Never forget motivation. Motivation is the driving factor behind everything we do. Along with motivation, a character must have:

  1. PURPOSE—most important—what he wants, must be specific
  2. CREDIBILITY—believable
  3. EMPATHY—not sympathy, don’t feel sorry for him, identify with problem.
  4. COMPLEXITY—inner conflict, more than one side, surprise us with unseen aspects, contradictions and quirks

To the degree that your character feels passionately invested in his own life, the reader will feel invested, too. We need to be able to root for the character, to care whether or not the character wins the prize. To do so, we need to make sure the character DESERVES to win. In the original movie Willy Wonka & the Chocolate Factory, we realize that even though Charlie stole a little Fizzy-Lifting Drinks, he still deserved to win because he was a good kid.

The reader also needs to know what is at stake. For Janette’s character in Just One Wish, her brother’s life was very literally at stake. In the book The Hunger Games, the main character’s own life was at stake. She needed to get all of her primal needs met (food, shelter, means of defending herself). In the book Sun and Moon, Ice and Snow by Jessica Day George, the life of her beloved is at stake.

Something has to be on the line and it has to be a big something. Your character needs to stretch and grow and they cannot accomplish that if they have silly, paper-thin conflicts to deal with. When you inflict pain and trouble on your hero, you reveal him for who he is. You learn what motivates him, what is important to him. When you inflict pain and trouble on your hero, you discover what exactly it is that makes him the hero.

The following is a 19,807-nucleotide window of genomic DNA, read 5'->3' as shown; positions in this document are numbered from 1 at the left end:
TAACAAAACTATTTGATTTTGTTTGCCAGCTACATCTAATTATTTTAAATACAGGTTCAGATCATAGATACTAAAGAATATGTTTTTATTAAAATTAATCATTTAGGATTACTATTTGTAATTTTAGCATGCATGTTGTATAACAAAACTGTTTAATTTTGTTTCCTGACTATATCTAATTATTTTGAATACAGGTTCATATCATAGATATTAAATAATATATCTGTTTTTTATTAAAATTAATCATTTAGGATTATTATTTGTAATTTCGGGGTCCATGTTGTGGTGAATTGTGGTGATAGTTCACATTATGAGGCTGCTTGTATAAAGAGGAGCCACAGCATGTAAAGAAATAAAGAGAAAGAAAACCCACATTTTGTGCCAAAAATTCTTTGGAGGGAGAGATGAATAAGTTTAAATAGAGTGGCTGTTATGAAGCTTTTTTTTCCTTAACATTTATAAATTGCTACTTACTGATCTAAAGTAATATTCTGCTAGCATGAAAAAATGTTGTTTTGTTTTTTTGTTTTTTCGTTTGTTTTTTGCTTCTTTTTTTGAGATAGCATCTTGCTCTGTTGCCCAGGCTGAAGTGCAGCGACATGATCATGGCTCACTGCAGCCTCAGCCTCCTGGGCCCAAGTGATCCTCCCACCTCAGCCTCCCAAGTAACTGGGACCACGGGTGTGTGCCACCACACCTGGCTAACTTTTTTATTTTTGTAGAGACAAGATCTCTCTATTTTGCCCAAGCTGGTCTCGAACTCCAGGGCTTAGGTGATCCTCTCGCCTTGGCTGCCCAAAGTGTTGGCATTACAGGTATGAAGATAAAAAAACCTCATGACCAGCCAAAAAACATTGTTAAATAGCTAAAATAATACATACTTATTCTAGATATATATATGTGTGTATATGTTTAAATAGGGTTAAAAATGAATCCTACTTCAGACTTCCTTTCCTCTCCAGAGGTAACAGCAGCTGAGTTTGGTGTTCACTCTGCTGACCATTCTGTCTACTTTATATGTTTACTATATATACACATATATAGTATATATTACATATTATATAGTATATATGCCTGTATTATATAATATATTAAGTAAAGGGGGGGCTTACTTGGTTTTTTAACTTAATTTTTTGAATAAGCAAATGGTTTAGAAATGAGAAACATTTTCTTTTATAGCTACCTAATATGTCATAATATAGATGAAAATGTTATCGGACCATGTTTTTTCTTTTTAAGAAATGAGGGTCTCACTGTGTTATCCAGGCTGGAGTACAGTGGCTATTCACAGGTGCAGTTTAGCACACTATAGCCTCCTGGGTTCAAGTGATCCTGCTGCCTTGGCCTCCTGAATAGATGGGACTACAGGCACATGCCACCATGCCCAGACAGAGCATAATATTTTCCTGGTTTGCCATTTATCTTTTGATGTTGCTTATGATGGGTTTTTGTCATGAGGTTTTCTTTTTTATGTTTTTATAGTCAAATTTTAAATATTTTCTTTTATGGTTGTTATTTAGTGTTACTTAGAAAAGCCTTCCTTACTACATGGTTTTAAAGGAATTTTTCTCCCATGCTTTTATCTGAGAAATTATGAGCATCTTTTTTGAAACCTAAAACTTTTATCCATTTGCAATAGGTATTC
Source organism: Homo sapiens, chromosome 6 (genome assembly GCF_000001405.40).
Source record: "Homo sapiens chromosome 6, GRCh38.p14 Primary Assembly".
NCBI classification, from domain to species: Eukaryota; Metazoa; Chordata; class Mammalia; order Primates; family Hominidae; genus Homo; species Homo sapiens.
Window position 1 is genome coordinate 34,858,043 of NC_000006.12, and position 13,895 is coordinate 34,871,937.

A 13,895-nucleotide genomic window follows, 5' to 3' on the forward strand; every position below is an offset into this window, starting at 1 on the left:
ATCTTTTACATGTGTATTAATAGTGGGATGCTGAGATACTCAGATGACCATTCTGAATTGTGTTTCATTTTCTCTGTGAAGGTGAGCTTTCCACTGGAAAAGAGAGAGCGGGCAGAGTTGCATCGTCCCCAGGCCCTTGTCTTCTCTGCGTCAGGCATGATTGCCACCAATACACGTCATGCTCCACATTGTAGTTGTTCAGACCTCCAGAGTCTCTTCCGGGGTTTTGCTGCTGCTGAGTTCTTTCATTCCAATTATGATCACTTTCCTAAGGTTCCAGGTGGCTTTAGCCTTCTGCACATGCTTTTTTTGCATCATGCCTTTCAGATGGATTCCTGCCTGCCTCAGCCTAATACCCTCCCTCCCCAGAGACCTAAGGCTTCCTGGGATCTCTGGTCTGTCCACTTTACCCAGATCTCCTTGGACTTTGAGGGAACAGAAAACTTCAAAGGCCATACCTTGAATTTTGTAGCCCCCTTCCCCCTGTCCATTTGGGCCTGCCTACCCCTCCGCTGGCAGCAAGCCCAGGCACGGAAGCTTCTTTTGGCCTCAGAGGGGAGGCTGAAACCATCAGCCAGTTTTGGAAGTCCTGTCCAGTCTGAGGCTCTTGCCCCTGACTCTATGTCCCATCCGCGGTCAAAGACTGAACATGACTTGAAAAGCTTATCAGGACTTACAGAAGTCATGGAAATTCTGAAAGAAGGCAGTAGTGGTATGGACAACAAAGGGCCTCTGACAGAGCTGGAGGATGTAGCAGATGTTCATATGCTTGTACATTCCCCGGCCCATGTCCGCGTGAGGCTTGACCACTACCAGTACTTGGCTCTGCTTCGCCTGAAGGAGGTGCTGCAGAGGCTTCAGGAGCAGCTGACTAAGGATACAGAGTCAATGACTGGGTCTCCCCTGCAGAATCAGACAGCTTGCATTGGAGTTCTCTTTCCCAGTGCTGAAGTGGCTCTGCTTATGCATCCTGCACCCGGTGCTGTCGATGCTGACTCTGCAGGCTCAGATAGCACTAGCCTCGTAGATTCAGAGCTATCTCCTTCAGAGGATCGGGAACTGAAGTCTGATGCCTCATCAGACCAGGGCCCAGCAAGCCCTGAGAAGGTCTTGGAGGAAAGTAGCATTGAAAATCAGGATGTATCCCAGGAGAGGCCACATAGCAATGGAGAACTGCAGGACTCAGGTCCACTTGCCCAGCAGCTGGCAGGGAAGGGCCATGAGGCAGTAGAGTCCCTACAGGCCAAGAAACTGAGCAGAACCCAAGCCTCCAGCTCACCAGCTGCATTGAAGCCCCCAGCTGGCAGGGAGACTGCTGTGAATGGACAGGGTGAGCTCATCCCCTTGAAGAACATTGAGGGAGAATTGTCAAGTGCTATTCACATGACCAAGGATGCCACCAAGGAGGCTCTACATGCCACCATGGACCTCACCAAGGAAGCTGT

About the author
Julie Wright is extremely busy as a wife, a mother of three, a rural grocery store owner, and an author of or contributor to six novels and books on writing craft. She blogs at Scattered Jules and Writing on the Wall. Her latest book, Eyes Like Mine, is available for pre-order now.

Series NavigationCreating sympathetic characters – techniques in actionWhy I love Burn Notice

4 thoughts on “Making readers love (or at least understand) unlovable characters”

  1. Thanks for giving me the chance to come over here and be part of what you are doing for the writing community. There is lots of great information here!

Comments are closed.